Invite me to your party. I’ll be the one who heads straight into your kitchen, opens the cupboard, and takes out a glass to use instead of plastic. I’ll rummage through your drawers for reusable silverware. Or I’ll take out the little bamboo set I carry in my purse. Your guests will find me charming.
Bring me homemade Christmas cookies in a plastic bag, and I’ll dump them out into another container and thrust your bag back at you, making you swear to reuse it. You’ll thank me for pointing out your mistake.
Or leave me treats in a plastic Ziploc bag on my desk chair at work, and I’ll regift them to a co-worker instead of bringing them home. Maybe you’ll never find out unless you see the link to this post on Facebook.
Arrive at my parents’ house with an abundance of groceries to cook a holiday dinner, and watch how I thank you by taking pictures of all your plastic bags and containers and posting them on my blog.
Threaten to mail me a Christmas present, and listen to me go off in a scenario that might (purely hypothetically) go something like this:
Dad: I forgot to get to the post office to send you and your brother your gifts.
Me: Dad! Don’t send me anything!
Dad: Why? You want me to wait and give it to you when you come to visit?
Me: No! Don’t give me anything. Why? What did you get me? Is there plastic in it?
Dad: It’s books. But forget it.
Me: Anyway, I didn’t get anything for you.
Dad: Screw you. Don’t come visit.
Me: My visit IS your gift.
I’m fun. Who wouldn’t want to hang out with me? But seriously, there’s a balance, you know? A balance between being a dick about things wrapped in plastic, to paraphrase Colin Beavan in the No Impact Movie, and a kind person who appreciates the efforts people make to connect and share. There’s the me that is hesitant to hurt my friends’ feelings and then there’s the me that thinks, “Come on people. I’ve been doing this for over three years. I really, really, really don’t want your freakin’ plastic!”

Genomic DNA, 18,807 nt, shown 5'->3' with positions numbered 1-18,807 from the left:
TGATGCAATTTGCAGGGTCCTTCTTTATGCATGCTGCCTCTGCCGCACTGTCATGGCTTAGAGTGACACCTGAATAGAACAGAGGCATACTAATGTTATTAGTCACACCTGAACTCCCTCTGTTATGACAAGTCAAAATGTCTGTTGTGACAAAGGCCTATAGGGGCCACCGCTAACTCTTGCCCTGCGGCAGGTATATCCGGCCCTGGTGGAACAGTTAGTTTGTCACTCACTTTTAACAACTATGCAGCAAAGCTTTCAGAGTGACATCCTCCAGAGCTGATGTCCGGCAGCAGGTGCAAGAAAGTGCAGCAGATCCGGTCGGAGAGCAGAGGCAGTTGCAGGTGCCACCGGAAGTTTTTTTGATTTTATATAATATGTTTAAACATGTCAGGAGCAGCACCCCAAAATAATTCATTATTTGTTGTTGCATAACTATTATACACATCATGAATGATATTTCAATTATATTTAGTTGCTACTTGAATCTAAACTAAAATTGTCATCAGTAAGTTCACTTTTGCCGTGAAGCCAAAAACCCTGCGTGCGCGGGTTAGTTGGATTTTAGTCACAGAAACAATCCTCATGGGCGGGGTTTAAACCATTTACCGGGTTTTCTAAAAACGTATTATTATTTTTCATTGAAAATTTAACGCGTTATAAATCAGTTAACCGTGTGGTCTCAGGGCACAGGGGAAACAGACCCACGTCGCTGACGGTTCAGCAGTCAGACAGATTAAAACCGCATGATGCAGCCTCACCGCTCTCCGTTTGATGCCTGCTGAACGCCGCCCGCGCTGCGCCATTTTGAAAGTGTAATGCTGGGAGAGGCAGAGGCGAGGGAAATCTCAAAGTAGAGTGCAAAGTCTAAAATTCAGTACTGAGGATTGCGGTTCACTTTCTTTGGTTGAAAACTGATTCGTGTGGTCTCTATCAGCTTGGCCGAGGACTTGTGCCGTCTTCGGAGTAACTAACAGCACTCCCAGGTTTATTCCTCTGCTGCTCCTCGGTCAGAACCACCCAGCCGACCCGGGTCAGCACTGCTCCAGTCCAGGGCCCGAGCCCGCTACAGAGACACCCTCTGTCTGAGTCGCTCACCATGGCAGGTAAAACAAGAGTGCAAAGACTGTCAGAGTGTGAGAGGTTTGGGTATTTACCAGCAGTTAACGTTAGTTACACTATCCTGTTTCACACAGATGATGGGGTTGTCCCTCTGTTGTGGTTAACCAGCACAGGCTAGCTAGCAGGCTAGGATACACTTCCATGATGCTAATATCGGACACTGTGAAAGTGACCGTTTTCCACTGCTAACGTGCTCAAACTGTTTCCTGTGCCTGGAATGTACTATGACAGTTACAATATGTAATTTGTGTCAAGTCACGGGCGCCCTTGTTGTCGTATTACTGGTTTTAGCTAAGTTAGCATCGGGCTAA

It’s Christmas Eve. I wish I had a nicer post to write. I just got back from a friend’s party, and it was great. She had all reusables and cloth bandana napkins and there was barely any plastic in sight. And yet, as always, I was on guard, just in case. How I sometimes wish for the old days when I could go to a party and just have mindless fun with my friends, not thinking or caring about our capital “I” Impact. How I wish I could be excited when my dad tells me he’s sending me a gift, or feel the thrill of sending him something without worrying about how it will be packaged.
Those mindless days are over. I can’t go back to not knowing about how my actions affect the planet. But WE are the planet. And what does it matter if I save a few plastic cups and alienate everyone I know? How does that help the planet in the long run? This is not a new topic. I’ve written about it before and will probably keep wrestling with the balance between environmental convictions and personal relationships for the rest of my life.
It’s a few days after the solstice. The days are short, and the lack of sunlight puts me in a brooding mood. Sometimes I wonder if I’d like Christmas better if it came in July instead of December. But then I remember that the whole point of Christmas is celebrating the birth of the light. We’re coming out of the darkness. I’m excited and freaked out by the plans and challenges coming up in 2011 and by how much more there is for me to learn and share. If I’m a pain in your butt, it’s nothing personal. Just the growing pains of a being who’s not yet fully formed. A work in progress… as are you. Right?